However, Quicktime, Media Cleaner, QDisign, Heuris, Sorenson and ASTARTE's DVDirectors which in July 1999, showcased their software streaming media delivery system through TVI's lookradio.com firewire test site, seems to be winning the battle.

Qdesigns M3 audio technology features better-quality audio and new capabilities that improve video quality through the use of its plug-in partners Quicktime, Media Cleaner, QDisign, Heuris, Sorenson and ASTARTE's DVDirectors. The Terrans Media Cleaner also offers the new kids on the block, an easy way to compress jpeg programming to Quicktime, which also allows one to stream audio and video with synchronized multimedia and animation to be broadcast through the web.

A prediction: In the future, all of today's broadcasters will be streaming video online, over the Internet. This rebroadcasting will ensure that programs are never lost or forgotten.

Another prediction is that -- "the faws in most Internet architecture software -- will allow cyberspace vandals known as "crackers" (malevolent hackers) -- to alter the parmeters of a domain name server. This could let the intruders eavesdrop on conversations, deliver mail to the wrong address or engage in a host of other pranks -- now going on."

. . . Computer Broadcasting

Let's say a TV station wants to simulcast its 6 P.M. news on the Web, or your company wants to Webcast its seminars, or German TV wants to broadcast the U.N. TV Forum "live" on the Internet. Streaming media can make all of that possible, and more. However, right now it is important to take some steps to boost the image quality of the final Computercast. The following guidelines should help get the job done:

1) Camera movement.
Always use a tripod, so that the camera stays steady. Otherwise, the resulting movements will require too many frames (and too much bandwidth) to reproduce. Try to focus the camera manually. Autofocus features sometimes take a few frames to adjust and can significantly affect the look of the final Computercast. In addition, allow some space around the edges of the image, as you will need to crop a few pixels from the frame in order to get the standard 160 pixel by 120 pixel image size.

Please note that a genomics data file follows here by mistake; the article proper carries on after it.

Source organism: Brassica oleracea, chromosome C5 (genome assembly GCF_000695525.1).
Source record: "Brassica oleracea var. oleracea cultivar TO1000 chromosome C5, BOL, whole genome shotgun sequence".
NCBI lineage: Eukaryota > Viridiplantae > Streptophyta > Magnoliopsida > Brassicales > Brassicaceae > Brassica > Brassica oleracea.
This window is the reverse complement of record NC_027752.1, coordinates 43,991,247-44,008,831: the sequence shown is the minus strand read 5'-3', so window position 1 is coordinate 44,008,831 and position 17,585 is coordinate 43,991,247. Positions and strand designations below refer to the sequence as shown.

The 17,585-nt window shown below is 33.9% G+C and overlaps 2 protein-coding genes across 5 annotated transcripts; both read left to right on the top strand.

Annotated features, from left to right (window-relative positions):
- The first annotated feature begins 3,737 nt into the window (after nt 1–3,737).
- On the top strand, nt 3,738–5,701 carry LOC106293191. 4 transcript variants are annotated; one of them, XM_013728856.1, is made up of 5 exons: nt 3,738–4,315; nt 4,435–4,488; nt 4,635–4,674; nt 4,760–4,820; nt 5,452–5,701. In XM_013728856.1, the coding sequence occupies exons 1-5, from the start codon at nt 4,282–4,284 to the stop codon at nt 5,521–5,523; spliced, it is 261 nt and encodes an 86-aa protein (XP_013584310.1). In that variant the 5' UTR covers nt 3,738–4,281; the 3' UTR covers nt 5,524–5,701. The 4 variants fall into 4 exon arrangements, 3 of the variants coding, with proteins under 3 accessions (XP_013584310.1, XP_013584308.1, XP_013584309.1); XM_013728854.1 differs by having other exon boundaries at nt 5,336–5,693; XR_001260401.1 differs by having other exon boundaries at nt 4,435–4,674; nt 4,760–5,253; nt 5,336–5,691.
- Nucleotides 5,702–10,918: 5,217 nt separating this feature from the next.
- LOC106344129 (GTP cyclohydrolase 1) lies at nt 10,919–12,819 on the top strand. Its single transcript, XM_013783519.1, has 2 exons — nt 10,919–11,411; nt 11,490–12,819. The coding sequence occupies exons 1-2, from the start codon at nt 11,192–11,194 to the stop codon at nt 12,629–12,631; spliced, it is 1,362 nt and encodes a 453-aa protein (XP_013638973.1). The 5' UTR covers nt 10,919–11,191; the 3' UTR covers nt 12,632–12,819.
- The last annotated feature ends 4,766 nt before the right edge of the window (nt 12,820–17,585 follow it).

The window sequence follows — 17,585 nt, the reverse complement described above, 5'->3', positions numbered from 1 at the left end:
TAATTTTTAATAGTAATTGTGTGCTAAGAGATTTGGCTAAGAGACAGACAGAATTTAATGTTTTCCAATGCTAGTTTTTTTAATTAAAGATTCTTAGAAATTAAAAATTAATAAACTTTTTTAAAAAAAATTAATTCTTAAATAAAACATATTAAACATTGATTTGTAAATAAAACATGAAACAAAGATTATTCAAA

2. Image layout.
The image should include as little information as possible. A flat background a limited palette of colors would be the best choice. The ideal shot for a quality Webcast is a close-up. If the frame must be changed, a clean cut is the best option.

3. Lights.
Try to minimize shadows. A uniform lighting design, a little brighter than the normal TV standard will produce the best results.

4. Audio.
For the optimal audio outcome, it is a good idea to use an external microphone instead of relying on the microphone incorporated into the camera. During compression, audio and video signals can lose up to 40 percent of their initial quality.

5. Connection.
A professional-quality live Computer broadcast requires a T1 line and a DSL line: one for sending out the stream and a second for monitoring the quality of the Computer Broadcast, making changes to the site and fixing anything that goes wrong. The line used for streaming generally includes content encoded (compressed with a Quicktime Plug-in, RealMedia or Microsoft Windows Media) into a 28.8 kbps audio-only stream, a 28.8 kbps audio and video stream. These standards cover most of the Internet users interested in receiving live content.

6. Encoding.
The new Macintosh G4 Firewire (IEEE 1394, no SCSI slots) computer is recommended for compressing jpeg audio and video for live broadcast. For encoding audio only, a computer of at least 100 megahertz will get the job done.

7. Outcome.
You must have a dedicated server with enough bandwidth to carry the desired number of simultaneous streams. Once the Computer broadcast is over, the content can be posted on a Web site, like TVI's "lookradio" then viewed on demand.

Except for regular ISP fees, computer users don't have to pay anything to watch lookradio.com programming. Once again, quality is the key: to appreciate lookradio in all its glory, viewers need a least a 56 kbps connection.